Monday, April 25, 2005

Globalization and "The World is Flat"

"Thomas L. Friedman, a foreign affairs columnist for The New York Times, in his new book, "The World is Flat - a Brief History of the Twenty-First Century" nicely sums up the explosion of digital-technology advances during the past 15 years and places the phenomenon in its global context. Just consider that the Web, search engines, digital photography, iPods, e-mail, PDAs, the browser, file sharing, Wi-Fi, and a dozen other cutting-edge technologies have not only come to dominate economics and the workplace but have also helped reshape the political world -- all in less than a generation. Change has been so rapid and overwhelming that there hasn't been time to keep track of the developments, much less to understand their implications. The world is flattening, Friedman says -- meaning it is increasingly interconnected. This can raise the poor from poverty, nourish a worldwide middle class, and even spread democracy." (above quote is taken from a recent Business Week Online article.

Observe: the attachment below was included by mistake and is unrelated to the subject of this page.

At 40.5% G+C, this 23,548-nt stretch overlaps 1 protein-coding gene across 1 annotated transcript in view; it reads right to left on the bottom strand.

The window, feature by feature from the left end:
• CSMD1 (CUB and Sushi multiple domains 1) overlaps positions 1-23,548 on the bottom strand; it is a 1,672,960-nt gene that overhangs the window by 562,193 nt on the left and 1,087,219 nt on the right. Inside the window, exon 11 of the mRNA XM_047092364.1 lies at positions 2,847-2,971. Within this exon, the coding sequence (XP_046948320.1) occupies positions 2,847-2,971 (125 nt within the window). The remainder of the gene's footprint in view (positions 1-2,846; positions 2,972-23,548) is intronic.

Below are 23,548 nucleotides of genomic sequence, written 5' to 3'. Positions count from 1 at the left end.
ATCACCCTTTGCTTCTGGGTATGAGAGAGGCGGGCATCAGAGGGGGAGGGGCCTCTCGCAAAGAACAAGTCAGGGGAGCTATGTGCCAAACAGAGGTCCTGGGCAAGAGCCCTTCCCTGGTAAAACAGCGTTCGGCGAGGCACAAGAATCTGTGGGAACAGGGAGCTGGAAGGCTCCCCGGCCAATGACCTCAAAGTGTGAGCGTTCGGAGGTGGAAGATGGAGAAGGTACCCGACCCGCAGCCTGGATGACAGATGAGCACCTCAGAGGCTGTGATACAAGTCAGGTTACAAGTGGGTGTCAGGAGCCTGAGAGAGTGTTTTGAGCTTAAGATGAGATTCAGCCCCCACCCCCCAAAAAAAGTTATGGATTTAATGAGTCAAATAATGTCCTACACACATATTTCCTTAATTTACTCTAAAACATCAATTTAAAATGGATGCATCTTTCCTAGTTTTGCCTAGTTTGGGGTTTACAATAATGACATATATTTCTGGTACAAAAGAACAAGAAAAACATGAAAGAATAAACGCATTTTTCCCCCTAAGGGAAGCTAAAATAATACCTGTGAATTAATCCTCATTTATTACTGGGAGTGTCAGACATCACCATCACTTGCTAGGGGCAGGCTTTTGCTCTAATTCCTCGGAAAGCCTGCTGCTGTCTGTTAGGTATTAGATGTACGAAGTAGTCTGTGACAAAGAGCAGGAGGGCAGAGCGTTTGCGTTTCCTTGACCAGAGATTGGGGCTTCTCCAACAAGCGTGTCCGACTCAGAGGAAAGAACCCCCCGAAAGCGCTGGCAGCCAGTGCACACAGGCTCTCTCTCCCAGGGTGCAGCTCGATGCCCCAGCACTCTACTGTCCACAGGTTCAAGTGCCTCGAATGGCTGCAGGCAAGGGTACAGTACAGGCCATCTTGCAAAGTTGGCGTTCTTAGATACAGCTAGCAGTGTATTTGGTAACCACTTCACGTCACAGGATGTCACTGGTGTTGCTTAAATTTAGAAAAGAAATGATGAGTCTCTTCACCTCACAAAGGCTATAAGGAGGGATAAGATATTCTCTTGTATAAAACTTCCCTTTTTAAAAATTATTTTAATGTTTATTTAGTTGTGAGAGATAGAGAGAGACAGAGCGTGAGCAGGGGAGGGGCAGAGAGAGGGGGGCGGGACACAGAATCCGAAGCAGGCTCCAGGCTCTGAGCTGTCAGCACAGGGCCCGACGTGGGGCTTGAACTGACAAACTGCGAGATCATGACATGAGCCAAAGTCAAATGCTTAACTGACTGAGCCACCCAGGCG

I think, we in the Mission College Paralegal Program have seen an explosion - see the Development of our Webpage to see how much our program has "flattened" since we first started to develop online materials in August 1997, and then in the Summer of 2002 inaugurated our completely online certificate to respond to the needs of our students. Probably the singlemost driving factor in the "wild fire" expansion of our online program, is "driving itself" - that is the time it takes to drive on our L.A. Freeways so consumes our students' time, that they now save that time and instead 'telecommute' to our classes - thus saving "lost time" on the L.A. freeways and investing that "otherwise lost freeway time" into their legal studies.

Well enough about technology. Prof. J.